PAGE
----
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Smart Bombs: Military, Defense and National Security

The US Military’s Biggest Advantage In a War Against Russia or China

USS Gerald R. Ford
The Ford-class aircraft carrier USS Gerald R. Ford (CVN 78) and the Nimitz-class aircraft carrier USS Harry S. Truman (CVN 75) transit the Atlantic Ocean June 4, 2020, marking the first time a Ford-class and a Nimitz-class aircraft carrier operated together underway. Ford is underway conducting integrated air wing operations, and the Harry S. Truman Carrier Strike Group remains at sea in the Atlantic as a certified carrier strike group force ready for tasking in order to protect the crew from the risks posed by COVID-19, following their successful deployment to the U.S. 5th and 6th Fleet areas of operation. (U.S. Navy photo by Mass Communication Specialist Seaman Riley McDowell)

One of the biggest advantages the U.S. has over its competitors is its global alliances and partnerships. When British Prime Minister Winston Churchill famously quipped that “there is only one thing worse than fighting with allies, and that is fighting without them,” he recognized the importance of allies in war.

When it comes to near-peer competition, the U.S. has a distinct advantage over China and Russia because of its alliances and partnerships with dozens of nations worldwide. These relationships will be key if it comes to blows as they are important now to deter a conflict.

Down Under 

In December, a U.S. Navy carrier strike group worked with the Royal Australian Navy and Royal Australian Air Force in the Indo-Pacific, refining drills and procedures that would be needed in a potential conflict with China in the region.

The Carl Vinson Carrier Strike Group worked with the Australian military on high-end training tactics and advanced kinetic and non-kinetic capabilities in order to prevail in a multi-domain threat environment in which threats could come from land, sea, or air.

“Conducting advanced kinetic and non-kinetic bilateral exercises with our allies and partners increases our collective ability to outthink and outfight any adversary threatening our open seas. Our long-term alliances and partnerships in the Indo-Pacific region preserve maritime prosperity and international order, and enable seamless integration, communication, and collaboration across the region,” Rear Admiral Dan Martin, the commanding officer of Carrier Strike Group One, said in a press release.

The Australian military participated with the area defense frigate HMAS Warramunga and aircraft.

The training event lasted for several days and focused on enhanced maritime communication tactics, electronic warfare operations, and integrated anti-air, anti-surface operations. The two militaries placed particular emphasis on joint surface and air integration, replicating scenarios in which a U.S. carrier strike group, supported by allied ships, is engaged in combat with a Chinese fleet.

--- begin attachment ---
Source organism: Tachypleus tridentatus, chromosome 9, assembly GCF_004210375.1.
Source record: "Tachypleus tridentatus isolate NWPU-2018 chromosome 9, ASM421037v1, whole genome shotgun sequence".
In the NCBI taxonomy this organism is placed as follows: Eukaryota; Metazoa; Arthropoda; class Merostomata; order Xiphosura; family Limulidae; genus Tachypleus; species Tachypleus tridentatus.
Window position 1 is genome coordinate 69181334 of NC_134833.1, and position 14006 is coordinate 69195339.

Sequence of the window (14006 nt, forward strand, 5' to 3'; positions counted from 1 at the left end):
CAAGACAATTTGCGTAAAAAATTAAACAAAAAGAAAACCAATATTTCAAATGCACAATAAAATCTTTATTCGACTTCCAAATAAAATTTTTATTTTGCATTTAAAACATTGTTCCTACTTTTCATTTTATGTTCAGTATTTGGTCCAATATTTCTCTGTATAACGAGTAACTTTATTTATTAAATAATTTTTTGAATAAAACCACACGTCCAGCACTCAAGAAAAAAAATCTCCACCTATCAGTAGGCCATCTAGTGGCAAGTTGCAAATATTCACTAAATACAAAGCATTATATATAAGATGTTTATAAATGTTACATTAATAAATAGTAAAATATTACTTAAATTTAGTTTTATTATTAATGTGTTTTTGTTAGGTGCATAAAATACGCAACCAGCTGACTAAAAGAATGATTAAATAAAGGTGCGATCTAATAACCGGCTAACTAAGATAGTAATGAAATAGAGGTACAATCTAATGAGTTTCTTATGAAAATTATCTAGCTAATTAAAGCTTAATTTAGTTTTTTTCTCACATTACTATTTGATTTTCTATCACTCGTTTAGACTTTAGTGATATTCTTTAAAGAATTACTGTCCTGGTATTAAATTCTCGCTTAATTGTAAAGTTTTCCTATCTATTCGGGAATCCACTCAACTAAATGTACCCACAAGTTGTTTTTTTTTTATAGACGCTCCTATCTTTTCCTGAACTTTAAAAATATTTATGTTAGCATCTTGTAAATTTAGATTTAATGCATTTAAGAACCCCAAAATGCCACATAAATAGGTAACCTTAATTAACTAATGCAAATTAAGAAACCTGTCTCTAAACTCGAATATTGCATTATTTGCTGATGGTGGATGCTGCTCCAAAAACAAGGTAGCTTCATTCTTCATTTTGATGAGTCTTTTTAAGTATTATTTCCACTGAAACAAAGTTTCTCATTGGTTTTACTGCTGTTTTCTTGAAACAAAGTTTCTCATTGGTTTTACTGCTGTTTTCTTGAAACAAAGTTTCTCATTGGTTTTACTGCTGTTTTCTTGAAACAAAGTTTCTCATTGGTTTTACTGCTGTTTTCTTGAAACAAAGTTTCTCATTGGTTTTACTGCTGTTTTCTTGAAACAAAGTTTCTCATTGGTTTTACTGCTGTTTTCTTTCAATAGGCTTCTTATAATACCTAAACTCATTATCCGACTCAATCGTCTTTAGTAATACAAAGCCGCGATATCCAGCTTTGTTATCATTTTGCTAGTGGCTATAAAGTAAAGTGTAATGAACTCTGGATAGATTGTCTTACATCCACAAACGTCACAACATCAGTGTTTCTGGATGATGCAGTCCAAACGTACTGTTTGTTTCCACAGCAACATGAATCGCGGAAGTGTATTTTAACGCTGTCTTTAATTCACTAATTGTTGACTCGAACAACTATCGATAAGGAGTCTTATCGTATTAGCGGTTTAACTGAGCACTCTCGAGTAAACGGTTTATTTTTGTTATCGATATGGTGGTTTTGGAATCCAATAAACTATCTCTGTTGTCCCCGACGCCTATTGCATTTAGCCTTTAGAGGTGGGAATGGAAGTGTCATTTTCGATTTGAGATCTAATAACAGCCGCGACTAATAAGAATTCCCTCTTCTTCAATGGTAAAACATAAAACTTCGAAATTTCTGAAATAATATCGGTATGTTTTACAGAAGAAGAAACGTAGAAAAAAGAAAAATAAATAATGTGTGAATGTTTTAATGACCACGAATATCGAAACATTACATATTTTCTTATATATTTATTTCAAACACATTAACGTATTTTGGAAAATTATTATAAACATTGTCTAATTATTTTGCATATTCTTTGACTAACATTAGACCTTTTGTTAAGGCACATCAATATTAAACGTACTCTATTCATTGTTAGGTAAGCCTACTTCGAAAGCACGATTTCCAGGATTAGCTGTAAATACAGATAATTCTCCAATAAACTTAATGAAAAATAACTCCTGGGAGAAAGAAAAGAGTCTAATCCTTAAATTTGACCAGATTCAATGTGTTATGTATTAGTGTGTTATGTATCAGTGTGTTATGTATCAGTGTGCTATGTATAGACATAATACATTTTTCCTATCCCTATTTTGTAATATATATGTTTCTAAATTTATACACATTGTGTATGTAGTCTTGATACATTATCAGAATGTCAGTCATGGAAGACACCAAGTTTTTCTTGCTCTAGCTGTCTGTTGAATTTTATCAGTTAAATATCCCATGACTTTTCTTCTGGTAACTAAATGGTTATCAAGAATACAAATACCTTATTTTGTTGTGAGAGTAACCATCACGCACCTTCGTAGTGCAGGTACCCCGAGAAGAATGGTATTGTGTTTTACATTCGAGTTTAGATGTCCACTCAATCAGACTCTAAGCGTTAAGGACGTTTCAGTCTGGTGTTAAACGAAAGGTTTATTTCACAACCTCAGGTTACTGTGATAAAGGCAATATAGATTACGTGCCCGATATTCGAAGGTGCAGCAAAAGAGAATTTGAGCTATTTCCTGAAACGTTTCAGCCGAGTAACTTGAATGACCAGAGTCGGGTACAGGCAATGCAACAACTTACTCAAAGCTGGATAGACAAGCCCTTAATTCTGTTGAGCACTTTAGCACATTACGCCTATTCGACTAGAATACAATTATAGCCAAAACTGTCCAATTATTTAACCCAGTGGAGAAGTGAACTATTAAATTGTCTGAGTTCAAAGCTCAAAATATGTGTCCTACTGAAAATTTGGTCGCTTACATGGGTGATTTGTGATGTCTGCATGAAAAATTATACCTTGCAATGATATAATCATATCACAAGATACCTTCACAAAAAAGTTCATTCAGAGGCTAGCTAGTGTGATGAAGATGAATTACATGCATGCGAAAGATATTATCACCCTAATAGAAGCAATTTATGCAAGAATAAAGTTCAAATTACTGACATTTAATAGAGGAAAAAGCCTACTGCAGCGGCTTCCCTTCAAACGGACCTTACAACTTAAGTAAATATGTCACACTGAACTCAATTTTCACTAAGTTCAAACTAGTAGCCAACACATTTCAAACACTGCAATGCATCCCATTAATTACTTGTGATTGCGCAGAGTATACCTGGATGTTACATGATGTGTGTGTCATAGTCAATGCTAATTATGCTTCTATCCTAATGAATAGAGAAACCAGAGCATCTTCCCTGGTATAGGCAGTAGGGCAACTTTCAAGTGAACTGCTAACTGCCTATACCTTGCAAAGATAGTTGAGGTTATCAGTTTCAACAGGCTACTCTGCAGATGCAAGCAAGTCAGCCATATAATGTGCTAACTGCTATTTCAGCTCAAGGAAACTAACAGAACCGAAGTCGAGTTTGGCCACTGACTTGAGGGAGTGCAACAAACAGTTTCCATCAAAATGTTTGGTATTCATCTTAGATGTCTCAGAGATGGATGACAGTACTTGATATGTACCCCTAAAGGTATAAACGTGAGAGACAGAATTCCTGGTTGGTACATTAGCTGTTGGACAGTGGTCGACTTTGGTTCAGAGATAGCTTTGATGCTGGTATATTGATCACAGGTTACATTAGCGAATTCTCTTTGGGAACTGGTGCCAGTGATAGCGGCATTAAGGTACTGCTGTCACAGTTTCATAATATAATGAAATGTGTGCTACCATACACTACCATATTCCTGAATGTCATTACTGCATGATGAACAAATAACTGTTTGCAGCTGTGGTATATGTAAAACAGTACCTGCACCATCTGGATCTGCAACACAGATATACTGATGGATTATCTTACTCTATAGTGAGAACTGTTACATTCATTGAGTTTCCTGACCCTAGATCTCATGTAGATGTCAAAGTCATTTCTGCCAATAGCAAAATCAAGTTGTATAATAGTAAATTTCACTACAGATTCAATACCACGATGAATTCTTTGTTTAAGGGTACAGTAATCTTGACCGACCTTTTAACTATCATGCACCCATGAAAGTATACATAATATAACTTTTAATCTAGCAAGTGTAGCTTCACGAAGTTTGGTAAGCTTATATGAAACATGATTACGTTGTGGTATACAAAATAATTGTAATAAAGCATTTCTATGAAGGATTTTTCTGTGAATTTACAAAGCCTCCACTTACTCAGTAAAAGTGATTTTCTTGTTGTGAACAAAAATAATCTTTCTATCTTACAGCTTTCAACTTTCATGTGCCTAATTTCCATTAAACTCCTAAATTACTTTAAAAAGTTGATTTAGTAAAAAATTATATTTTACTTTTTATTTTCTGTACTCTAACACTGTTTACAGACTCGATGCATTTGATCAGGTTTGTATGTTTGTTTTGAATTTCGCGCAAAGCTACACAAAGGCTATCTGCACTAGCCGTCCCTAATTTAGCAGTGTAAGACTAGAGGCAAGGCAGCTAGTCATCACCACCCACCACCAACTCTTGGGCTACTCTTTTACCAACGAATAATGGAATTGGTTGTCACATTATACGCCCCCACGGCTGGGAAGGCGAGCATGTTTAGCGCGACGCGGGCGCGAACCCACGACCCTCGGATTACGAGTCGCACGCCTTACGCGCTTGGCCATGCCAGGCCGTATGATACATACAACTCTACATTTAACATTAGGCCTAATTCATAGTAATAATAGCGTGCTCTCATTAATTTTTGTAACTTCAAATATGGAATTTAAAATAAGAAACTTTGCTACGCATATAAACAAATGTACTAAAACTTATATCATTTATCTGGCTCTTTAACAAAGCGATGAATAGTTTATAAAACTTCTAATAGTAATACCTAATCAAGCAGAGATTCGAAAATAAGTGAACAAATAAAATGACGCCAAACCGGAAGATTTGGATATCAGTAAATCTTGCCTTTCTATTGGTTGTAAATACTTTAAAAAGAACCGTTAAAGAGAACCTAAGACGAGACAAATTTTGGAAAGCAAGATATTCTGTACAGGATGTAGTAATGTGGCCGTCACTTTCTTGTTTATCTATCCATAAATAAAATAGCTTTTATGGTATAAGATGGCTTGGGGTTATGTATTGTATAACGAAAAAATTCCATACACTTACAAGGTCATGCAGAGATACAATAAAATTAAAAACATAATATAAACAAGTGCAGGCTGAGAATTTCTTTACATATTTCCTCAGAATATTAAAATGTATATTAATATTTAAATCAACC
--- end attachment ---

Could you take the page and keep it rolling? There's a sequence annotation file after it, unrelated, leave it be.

“The Australia-US alliance increases our ability to protect ourselves and our interests and we work as like-minded countries to address security challenges in the Indo-Pacific. Opportunities to practice and prove our tactics and rapidly build shared understanding in order to respond together, further our interoperability. We have sustained a comprehensive program of navy-to-navy engagement with the United States Navy throughout 2021 and I look forward to continuing to work as partners in years to come,” Rear Admiral Mark Hammond, the commanding officer of the Australia Fleet, stated.

A Mighty Carrer Strike Group

Assigned to the U.S. Navy’s 7th Fleet in the Indo-Pacific, the Carl Vinson Carrier Strike Group is the first line of defense in the region.

The carrier strike group packs quite a punch with the USS Carl Vinson aircraft carrier as the flagship. In addition to the flattop, the carrier strike group is comprised of the USS Lake Champlain, a Ticonderoga-class guided-missile cruiser, USS Stockdale, an Arleigh Burke-class guided-missile destroyer, USNS Rappahannock and USNS John Ericsson, Henry J. Kaiser-class Fleet replenishment ships.

In addition to the surface vessels, the carrier strike group has a potent air wing, with nine squadrons of fixed- and rotary-wing aircraft.

The carrier strike group’s aircraft include the F-35C Lighting II, F/A-18E/F Super Hornet, EA-18G Growler, E-2D Advanced Hawkeye, CMV-22B Osprey, MH-60S Sea Hawk, and MH-60R Sea Hawk.

1945’s New Defense and National Security Columnist, Stavros Atlamazoglou is a defense journalist specializing in special operations, a Hellenic Army veteran (national service with the 575th Marine Battalion and Army HQ), and a Johns Hopkins University graduate.

1945’s Defense and National Security Columnist, Stavros Atlamazoglou is a seasoned defense journalist with specialized expertise in special operations, a Hellenic Army veteran (national service with the 575th Marine Battalion and Army HQ), and a Johns Hopkins University graduate. His work has been featured in Business Insider, Sandboxx, and SOFREP.